One of the curiosities of western art is that, until the 20th century, few visual artists were of Jewish ancestry. With odd exceptions such as the Pissarros and Simeon Solomon, the culture tended to produce verbal rather than visual imaginations.… Read more

Robin Day interviews Margaret Thatcher for BBC's Panorama, 1984 Photo: Getty

How the BBC helped turn Diana into a dream princess


A review of Pinkoes and Traitors by Jean Seaton suggests that we take Auntie too much for granted

A print of girls in a gym from 1884

2,5000 years of gyms (and you’re still better off walking the dog)


In a review of the Temple of Perfection by Eric Chaline, Mark Mason sees the gym as our modern place of worship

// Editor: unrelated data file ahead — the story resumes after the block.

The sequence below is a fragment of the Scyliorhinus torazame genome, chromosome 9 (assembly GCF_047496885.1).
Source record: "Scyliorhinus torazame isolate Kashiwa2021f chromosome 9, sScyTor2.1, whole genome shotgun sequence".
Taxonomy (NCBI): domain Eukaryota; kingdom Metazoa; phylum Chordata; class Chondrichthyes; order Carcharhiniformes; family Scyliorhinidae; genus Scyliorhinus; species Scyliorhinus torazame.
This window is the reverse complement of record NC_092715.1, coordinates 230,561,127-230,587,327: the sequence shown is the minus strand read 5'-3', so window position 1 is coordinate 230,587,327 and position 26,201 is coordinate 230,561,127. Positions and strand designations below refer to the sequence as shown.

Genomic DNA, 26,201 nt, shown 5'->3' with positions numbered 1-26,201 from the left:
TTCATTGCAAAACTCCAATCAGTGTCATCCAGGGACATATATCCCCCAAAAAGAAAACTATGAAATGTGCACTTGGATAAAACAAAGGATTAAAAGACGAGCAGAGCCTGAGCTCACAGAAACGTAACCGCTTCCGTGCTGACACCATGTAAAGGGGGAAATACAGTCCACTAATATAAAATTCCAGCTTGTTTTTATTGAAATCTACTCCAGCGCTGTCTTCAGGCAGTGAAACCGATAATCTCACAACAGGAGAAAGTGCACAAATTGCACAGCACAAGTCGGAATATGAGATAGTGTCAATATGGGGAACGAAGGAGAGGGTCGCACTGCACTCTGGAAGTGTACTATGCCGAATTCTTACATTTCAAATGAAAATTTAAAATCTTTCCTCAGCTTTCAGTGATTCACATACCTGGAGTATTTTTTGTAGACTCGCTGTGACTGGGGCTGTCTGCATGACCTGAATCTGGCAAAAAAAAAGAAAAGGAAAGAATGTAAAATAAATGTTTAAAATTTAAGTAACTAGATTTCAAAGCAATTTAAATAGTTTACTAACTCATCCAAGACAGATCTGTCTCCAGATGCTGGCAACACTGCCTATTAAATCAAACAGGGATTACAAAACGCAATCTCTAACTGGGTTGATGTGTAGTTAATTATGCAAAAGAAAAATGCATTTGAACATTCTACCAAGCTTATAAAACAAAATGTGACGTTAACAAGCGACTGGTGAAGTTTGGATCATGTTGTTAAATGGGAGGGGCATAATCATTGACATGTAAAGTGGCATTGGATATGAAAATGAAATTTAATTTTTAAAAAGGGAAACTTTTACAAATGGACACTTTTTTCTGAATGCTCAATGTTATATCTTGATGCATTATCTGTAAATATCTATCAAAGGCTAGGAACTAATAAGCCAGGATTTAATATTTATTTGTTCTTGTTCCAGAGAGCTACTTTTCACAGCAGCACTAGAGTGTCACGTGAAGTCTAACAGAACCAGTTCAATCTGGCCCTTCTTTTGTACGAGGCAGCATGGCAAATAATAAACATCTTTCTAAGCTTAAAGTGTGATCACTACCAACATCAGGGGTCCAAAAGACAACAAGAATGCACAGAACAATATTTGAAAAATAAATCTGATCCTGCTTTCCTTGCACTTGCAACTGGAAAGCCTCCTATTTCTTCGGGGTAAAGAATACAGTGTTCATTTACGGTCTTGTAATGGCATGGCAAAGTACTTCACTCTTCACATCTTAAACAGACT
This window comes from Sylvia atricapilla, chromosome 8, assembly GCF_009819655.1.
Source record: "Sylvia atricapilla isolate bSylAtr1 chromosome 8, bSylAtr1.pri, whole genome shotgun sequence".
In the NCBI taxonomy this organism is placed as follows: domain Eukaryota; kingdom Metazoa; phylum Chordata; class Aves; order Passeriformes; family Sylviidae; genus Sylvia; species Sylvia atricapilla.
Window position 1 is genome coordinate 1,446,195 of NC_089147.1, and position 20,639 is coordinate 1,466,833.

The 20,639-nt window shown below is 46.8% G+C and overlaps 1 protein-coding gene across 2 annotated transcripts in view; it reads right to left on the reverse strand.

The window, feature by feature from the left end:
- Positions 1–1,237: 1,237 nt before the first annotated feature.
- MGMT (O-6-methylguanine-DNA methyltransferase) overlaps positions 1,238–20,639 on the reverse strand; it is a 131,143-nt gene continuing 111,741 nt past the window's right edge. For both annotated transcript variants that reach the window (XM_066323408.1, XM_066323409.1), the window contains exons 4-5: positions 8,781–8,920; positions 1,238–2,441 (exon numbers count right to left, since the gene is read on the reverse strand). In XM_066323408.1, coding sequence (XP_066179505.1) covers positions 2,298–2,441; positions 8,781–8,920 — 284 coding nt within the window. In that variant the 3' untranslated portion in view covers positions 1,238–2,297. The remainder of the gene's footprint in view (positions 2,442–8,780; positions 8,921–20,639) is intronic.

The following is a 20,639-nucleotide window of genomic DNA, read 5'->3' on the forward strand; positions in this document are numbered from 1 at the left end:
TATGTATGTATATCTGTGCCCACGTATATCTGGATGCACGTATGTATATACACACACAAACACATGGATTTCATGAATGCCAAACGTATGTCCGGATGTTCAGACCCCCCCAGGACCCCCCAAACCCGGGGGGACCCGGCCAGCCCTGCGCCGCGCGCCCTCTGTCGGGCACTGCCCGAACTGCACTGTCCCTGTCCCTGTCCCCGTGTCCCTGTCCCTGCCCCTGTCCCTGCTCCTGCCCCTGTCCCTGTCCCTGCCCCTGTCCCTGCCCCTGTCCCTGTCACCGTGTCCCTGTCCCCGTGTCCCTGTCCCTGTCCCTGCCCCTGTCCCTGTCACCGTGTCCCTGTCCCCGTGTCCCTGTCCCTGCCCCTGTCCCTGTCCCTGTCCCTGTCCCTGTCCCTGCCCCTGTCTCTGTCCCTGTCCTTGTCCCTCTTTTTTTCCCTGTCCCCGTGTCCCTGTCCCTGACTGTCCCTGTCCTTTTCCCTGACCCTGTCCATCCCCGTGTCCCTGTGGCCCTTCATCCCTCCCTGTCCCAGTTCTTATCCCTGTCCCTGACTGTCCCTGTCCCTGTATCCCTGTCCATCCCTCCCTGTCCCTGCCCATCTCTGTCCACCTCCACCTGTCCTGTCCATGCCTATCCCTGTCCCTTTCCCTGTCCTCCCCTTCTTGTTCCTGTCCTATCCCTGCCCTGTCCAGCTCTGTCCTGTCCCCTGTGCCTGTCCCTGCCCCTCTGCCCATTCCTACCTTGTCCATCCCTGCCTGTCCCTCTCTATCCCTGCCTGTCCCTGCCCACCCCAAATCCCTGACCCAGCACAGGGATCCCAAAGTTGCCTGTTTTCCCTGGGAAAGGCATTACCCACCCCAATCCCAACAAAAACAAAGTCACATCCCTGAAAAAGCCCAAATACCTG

A short-eared owl in the Highlands, one of many predators still being killed by gamekeepers
Patrice Lumumba celebrates his release so he could attend a conference on the future of the Congo.  He had been in jail on charges of inciting an anti-colonial riot, 1960 Photo: Getty

Shame on Uncle Sam: Eisenhower was guilty of monstrous hypocrisy in the overthrow of Patrice Lumumba


A review of Death in the Congo by Emmanuel Gerard and Bruce Kuklick reveals the full scandal of a 50-year-old murder


If ‘incorrect’ English is what’s widely understood, how can it be wrong?


The ‘rules’ of English grammar are often just incoherent prejudices, according to Oliver Kamm’s Accidence Will Happen